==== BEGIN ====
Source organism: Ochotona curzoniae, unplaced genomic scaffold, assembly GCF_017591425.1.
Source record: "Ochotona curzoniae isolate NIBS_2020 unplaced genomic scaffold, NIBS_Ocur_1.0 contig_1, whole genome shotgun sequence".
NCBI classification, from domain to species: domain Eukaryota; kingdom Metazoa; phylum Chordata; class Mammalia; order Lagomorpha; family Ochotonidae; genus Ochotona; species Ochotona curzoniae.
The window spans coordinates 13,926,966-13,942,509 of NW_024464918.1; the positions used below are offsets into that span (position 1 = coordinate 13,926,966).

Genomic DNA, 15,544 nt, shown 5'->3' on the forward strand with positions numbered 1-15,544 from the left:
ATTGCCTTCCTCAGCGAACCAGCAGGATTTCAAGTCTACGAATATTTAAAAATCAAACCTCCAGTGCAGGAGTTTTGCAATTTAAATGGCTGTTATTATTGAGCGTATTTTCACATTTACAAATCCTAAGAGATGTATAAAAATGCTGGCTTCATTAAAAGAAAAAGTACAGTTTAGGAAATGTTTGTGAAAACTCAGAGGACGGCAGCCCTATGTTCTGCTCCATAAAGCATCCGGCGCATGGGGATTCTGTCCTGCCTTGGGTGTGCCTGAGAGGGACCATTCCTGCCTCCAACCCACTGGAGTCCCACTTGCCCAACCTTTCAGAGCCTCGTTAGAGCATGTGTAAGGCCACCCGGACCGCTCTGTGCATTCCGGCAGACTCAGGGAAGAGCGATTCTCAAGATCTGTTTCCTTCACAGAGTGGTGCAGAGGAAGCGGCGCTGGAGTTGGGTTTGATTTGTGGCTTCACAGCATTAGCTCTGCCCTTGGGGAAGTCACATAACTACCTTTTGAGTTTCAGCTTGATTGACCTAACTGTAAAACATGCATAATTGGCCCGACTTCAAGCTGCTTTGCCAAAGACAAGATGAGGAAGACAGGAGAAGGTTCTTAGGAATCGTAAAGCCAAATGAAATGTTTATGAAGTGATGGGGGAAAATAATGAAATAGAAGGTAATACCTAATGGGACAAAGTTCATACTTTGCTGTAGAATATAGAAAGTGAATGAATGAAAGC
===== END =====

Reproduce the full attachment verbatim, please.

Source organism: Ochotona curzoniae, unplaced genomic scaffold, assembly GCF_017591425.1.
Source record: "Ochotona curzoniae isolate NIBS_2020 unplaced genomic scaffold, NIBS_Ocur_1.0 contig_1, whole genome shotgun sequence".
NCBI classification, from domain to species: domain Eukaryota; kingdom Metazoa; phylum Chordata; class Mammalia; order Lagomorpha; family Ochotonidae; genus Ochotona; species Ochotona curzoniae.
The window spans coordinates 13,926,966-13,942,509 of NW_024464918.1; the positions used below are offsets into that span (position 1 = coordinate 13,926,966).

Genomic DNA, 15,544 nt, shown 5'->3' on the forward strand with positions numbered 1-15,544 from the left:
ATTGCCTTCCTCAGCGAACCAGCAGGATTTCAAGTCTACGAATATTTAAAAATCAAACCTCCAGTGCAGGAGTTTTGCAATTTAAATGGCTGTTATTATTGAGCGTATTTTCACATTTACAAATCCTAAGAGATGTATAAAAATGCTGGCTTCATTAAAAGAAAAAGTACAGTTTAGGAAATGTTTGTGAAAACTCAGAGGACGGCAGCCCTATGTTCTGCTCCATAAAGCATCCGGCGCATGGGGATTCTGTCCTGCCTTGGGTGTGCCTGAGAGGGACCATTCCTGCCTCCAACCCACTGGAGTCCCACTTGCCCAACCTTTCAGAGCCTCGTTAGAGCATGTGTAAGGCCACCCGGACCGCTCTGTGCATTCCGGCAGACTCAGGGAAGAGCGATTCTCAAGATCTGTTTCCTTCACAGAGTGGTGCAGAGGAAGCGGCGCTGGAGTTGGGTTTGATTTGTGGCTTCACAGCATTAGCTCTGCCCTTGGGGAAGTCACATAACTACCTTTTGAGTTTCAGCTTGATTGACCTAACTGTAAAACATGCATAATTGGCCCGACTTCAAGCTGCTTTGCCAAAGACAAGATGAGGAAGACAGGAGAAGGTTCTTAGGAATCGTAAAGCCAAATGAAATGTTTATGAAGTGATGGGGGAAAATAATGAAATAGAAGGTAATACCTAATGGGACAAAGTTCATACTTTGCTGTAGAATATAGAAAGTGAATGAATGAAAGC